First, we need to consider the source. PSI is not a scientific organization or publication, it is a propaganda front group trying to appear as a scientific organization. This is very common – giving an organization a neutral sounding scientific name that does not reflect its true agenda.

PSI claims, completely contrary to the scientific consensus, that CO2 is not even a greenhouse gas. They actually argue that it causes no warming at all, and in fact may have a cooling effect on the environment. They further argue that wind turbines cause illness, a claim that is demonstrably false.

To put their scientific credibility into perspective, they also maintain that:

Educated parents can either get their children out of harm’s way or continue living inside one of the largest most evil lies in history, that vaccines – full of heavy metals, viral diseases, mycoplasma, fecal material, DNA fragments from other species, formaldehyde, polysorbate 80 (a sterilizing agent) – are a miracle of modern medicine.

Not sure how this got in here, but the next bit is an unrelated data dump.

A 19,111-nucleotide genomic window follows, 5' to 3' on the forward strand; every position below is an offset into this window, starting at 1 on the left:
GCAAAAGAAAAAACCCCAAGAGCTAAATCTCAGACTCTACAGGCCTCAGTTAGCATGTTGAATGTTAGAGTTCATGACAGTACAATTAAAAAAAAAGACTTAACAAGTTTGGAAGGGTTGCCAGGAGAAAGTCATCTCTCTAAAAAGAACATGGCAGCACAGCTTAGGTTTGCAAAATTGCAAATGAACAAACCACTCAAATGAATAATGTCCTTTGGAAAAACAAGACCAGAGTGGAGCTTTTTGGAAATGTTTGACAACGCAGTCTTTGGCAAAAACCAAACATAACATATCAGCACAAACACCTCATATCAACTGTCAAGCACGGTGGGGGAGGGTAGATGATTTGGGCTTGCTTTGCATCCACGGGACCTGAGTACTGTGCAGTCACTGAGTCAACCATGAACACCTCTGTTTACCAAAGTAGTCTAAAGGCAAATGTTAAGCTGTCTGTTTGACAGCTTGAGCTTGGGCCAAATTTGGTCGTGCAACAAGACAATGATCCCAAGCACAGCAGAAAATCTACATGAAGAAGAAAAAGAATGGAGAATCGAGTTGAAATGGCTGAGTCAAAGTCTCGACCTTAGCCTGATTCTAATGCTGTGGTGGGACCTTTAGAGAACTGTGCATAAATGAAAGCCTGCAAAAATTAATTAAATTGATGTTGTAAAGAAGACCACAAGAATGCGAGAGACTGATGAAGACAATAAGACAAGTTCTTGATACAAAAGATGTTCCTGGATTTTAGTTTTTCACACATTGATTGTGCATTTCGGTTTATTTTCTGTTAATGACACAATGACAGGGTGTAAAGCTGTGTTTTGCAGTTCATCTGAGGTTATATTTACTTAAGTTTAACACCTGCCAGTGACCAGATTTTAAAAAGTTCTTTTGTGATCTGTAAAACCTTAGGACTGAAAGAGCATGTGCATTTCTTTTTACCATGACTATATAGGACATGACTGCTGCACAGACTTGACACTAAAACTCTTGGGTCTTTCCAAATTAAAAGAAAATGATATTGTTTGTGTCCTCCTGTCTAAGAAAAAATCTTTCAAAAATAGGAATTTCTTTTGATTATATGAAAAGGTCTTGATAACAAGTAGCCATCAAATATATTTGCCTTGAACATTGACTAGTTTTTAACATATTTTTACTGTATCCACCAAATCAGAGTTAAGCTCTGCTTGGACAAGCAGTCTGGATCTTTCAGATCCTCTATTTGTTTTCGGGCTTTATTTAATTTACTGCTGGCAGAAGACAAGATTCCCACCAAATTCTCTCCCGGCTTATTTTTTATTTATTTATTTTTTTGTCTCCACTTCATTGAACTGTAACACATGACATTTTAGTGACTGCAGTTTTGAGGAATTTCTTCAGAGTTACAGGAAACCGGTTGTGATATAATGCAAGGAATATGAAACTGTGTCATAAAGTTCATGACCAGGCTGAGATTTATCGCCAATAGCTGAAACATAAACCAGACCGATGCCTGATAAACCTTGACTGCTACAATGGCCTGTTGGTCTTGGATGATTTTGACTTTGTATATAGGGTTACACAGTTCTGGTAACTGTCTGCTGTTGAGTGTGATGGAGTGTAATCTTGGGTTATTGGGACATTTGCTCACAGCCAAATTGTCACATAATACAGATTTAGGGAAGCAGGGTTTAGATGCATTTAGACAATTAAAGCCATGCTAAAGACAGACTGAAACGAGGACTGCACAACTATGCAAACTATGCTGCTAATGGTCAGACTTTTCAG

They claim vaccines don’t even work and are just full of “toxins” – what we call, “The toxin gambit.”

Right about now readers who might be sympathetic to the PSI’s point of view might think I am trying to poison the well. That is only a fallacy, however, when you make or imply connections that are not relevant. PSIs credibility is absolutely relevant – they are curating information for a specific propaganda purpose. They are not a reliable source of scientific information.

Solar Forcing

Regardless of the source, what about the 20 papers themselves? What these studies show is that, over a period of centuries, solar activity correlates with average climate temperature. This effect is known as solar forcing and it is not controversial. No one doubts that the total solar irradiance (TSI) affects the Earth’s temperature.